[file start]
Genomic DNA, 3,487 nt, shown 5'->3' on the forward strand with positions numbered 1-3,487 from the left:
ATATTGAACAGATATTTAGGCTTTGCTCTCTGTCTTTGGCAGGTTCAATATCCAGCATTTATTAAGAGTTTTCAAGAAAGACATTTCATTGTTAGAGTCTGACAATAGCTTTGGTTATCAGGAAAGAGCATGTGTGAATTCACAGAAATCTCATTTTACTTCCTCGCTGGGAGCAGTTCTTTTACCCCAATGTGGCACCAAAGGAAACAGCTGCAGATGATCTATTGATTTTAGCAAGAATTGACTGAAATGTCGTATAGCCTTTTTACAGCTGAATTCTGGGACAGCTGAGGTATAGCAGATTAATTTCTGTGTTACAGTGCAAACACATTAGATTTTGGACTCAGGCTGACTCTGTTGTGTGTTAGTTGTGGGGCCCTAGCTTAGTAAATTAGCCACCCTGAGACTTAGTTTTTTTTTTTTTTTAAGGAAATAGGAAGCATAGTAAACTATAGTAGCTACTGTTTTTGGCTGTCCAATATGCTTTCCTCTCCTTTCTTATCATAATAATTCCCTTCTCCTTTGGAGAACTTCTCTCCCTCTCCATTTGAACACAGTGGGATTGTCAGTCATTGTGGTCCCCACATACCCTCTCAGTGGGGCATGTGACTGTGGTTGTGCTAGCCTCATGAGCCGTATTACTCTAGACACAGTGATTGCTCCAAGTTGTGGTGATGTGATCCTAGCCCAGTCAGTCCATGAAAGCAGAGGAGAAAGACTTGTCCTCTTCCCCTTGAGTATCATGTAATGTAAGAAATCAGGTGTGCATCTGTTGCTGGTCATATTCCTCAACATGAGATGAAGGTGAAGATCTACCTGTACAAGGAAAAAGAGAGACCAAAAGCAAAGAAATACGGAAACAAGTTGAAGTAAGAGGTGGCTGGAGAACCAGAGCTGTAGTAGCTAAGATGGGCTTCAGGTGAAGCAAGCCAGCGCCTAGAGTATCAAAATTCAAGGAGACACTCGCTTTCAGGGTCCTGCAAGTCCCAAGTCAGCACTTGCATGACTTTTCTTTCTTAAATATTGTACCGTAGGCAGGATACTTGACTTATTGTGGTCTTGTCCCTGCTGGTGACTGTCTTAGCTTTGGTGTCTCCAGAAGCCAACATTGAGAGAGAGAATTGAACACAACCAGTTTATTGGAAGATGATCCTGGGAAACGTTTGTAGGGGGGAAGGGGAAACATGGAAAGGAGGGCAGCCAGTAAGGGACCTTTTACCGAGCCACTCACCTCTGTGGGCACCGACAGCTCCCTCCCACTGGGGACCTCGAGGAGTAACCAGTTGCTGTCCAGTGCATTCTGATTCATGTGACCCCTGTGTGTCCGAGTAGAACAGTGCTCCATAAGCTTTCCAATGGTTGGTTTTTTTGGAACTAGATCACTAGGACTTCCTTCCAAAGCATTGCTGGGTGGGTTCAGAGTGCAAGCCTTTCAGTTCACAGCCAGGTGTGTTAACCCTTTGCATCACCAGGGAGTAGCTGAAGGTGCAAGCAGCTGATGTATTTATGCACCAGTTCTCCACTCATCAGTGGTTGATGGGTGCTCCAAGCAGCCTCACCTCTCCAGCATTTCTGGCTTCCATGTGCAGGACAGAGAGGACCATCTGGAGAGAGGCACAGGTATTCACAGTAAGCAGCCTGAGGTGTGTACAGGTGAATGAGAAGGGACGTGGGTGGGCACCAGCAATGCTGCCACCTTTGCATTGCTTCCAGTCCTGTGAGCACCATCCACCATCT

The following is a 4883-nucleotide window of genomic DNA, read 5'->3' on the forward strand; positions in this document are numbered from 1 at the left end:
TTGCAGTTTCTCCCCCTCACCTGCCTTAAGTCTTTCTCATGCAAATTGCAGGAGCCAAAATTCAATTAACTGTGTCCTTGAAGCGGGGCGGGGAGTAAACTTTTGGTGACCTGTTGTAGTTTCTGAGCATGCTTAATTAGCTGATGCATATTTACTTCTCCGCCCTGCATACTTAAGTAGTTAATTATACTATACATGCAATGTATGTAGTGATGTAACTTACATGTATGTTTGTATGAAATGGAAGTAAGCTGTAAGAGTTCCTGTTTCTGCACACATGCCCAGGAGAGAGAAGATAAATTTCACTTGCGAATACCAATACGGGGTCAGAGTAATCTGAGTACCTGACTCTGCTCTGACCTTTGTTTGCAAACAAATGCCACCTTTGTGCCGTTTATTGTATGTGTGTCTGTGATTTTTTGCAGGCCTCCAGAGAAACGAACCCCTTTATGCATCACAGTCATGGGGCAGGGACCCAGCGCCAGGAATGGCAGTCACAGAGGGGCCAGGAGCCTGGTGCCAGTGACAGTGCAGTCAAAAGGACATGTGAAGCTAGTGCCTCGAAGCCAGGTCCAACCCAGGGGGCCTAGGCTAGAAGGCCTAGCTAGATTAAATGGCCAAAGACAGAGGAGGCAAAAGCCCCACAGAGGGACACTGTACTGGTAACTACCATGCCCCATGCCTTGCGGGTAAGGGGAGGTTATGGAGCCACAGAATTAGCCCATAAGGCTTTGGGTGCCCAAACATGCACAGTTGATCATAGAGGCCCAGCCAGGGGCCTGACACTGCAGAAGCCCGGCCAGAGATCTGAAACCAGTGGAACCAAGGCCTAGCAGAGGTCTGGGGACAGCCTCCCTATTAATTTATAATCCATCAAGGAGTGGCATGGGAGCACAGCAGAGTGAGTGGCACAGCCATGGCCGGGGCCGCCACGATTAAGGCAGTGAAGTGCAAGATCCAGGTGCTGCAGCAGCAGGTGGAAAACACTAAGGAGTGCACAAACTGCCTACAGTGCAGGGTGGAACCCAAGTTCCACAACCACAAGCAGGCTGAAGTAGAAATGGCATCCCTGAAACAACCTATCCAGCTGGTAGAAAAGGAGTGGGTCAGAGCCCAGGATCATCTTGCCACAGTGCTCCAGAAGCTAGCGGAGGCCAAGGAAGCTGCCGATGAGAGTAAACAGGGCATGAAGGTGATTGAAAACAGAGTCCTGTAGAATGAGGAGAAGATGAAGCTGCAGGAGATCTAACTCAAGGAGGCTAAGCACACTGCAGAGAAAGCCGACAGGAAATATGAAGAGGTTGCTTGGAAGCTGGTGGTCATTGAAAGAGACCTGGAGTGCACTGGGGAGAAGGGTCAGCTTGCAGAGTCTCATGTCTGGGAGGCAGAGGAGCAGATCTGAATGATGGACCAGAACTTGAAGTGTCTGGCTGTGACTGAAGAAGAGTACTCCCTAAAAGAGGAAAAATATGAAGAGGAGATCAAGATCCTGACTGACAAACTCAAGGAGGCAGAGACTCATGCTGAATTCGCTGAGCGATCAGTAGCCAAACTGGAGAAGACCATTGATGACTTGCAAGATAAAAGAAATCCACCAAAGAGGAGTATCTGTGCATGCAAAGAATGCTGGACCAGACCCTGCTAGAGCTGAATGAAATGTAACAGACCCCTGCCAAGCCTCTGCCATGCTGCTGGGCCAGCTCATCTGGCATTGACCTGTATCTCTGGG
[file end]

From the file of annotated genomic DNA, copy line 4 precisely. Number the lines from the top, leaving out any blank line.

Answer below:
TTGCAGTTTCTCCCCCTCACCTGCCTTAAGTCTTTCTCATGCAAATTGCAGGAGCCAAAATTCAATTAACTGTGTCCTTGAAGCGGGGCGGGGAGTAAACTTTTGGTGACCTGTTGTAGTTTCTGAGCATGCTTAATTAGCTGATGCATATTTACTTCTCCGCCCTGCATACTTAAGTAGTTAATTATACTATACATGCAATGTATGTAGTGATGTAACTTACATGTATGTTTGTATGAAATGGAAGTAAGCTGTAAGAGTTCCTGTTTCTGCACACATGCCCAGGAGAGAGAAGATAAATTTCACTTGCGAATACCAATACGGGGTCAGAGTAATCTGAGTACCTGACTCTGCTCTGACCTTTGTTTGCAAACAAATGCCACCTTTGTGCCGTTTATTGTATGTGTGTCTGTGATTTTTTGCAGGCCTCCAGAGAAACGAACCCCTTTATGCATCACAGTCATGGGGCAGGGACCCAGCGCCAGGAATGGCAGTCACAGAGGGGCCAGGAGCCTGGTGCCAGTGACAGTGCAGTCAAAAGGACATGTGAAGCTAGTGCCTCGAAGCCAGGTCCAACCCAGGGGGCCTAGGCTAGAAGGCCTAGCTAGATTAAATGGCCAAAGACAGAGGAGGCAAAAGCCCCACAGAGGGACACTGTACTGGTAACTACCATGCCCCATGCCTTGCGGGTAAGGGGAGGTTATGGAGCCACAGAATTAGCCCATAAGGCTTTGGGTGCCCAAACATGCACAGTTGATCATAGAGGCCCAGCCAGGGGCCTGACACTGCAGAAGCCCGGCCAGAGATCTGAAACCAGTGGAACCAAGGCCTAGCAGAGGTCTGGGGACAGCCTCCCTATTAATTTATAATCCATCAAGGAGTGGCATGGGAGCACAGCAGAGTGAGTGGCACAGCCATGGCCGGGGCCGCCACGATTAAGGCAGTGAAGTGCAAGATCCAGGTGCTGCAGCAGCAGGTGGAAAACACTAAGGAGTGCACAAACTGCCTACAGTGCAGGGTGGAACCCAAGTTCCACAACCACAAGCAGGCTGAAGTAGAAATGGCATCCCTGAAACAACCTATCCAGCTGGTAGAAAAGGAGTGGGTCAGAGCCCAGGATCATCTTGCCACAGTGCTCCAGAAGCTAGCGGAGGCCAAGGAAGCTGCCGATGAGAGTAAACAGGGCATGAAGGTGATTGAAAACAGAGTCCTGTAGAATGAGGAGAAGATGAAGCTGCAGGAGATCTAACTCAAGGAGGCTAAGCACACTGCAGAGAAAGCCGACAGGAAATATGAAGAGGTTGCTTGGAAGCTGGTGGTCATTGAAAGAGACCTGGAGTGCACTGGGGAGAAGGGTCAGCTTGCAGAGTCTCATGTCTGGGAGGCAGAGGAGCAGATCTGAATGATGGACCAGAACTTGAAGTGTCTGGCTGTGACTGAAGAAGAGTACTCCCTAAAAGAGGAAAAATATGAAGAGGAGATCAAGATCCTGACTGACAAACTCAAGGAGGCAGAGACTCATGCTGAATTCGCTGAGCGATCAGTAGCCAAACTGGAGAAGACCATTGATGACTTGCAAGATAAAAGAAATCCACCAAAGAGGAGTATCTGTGCATGCAAAGAATGCTGGACCAGACCCTGCTAGAGCTGAATGAAATGTAACAGACCCCTGCCAAGCCTCTGCCATGCTGCTGGGCCAGCTCATCTGGCATTGACCTGTATCTCTGGG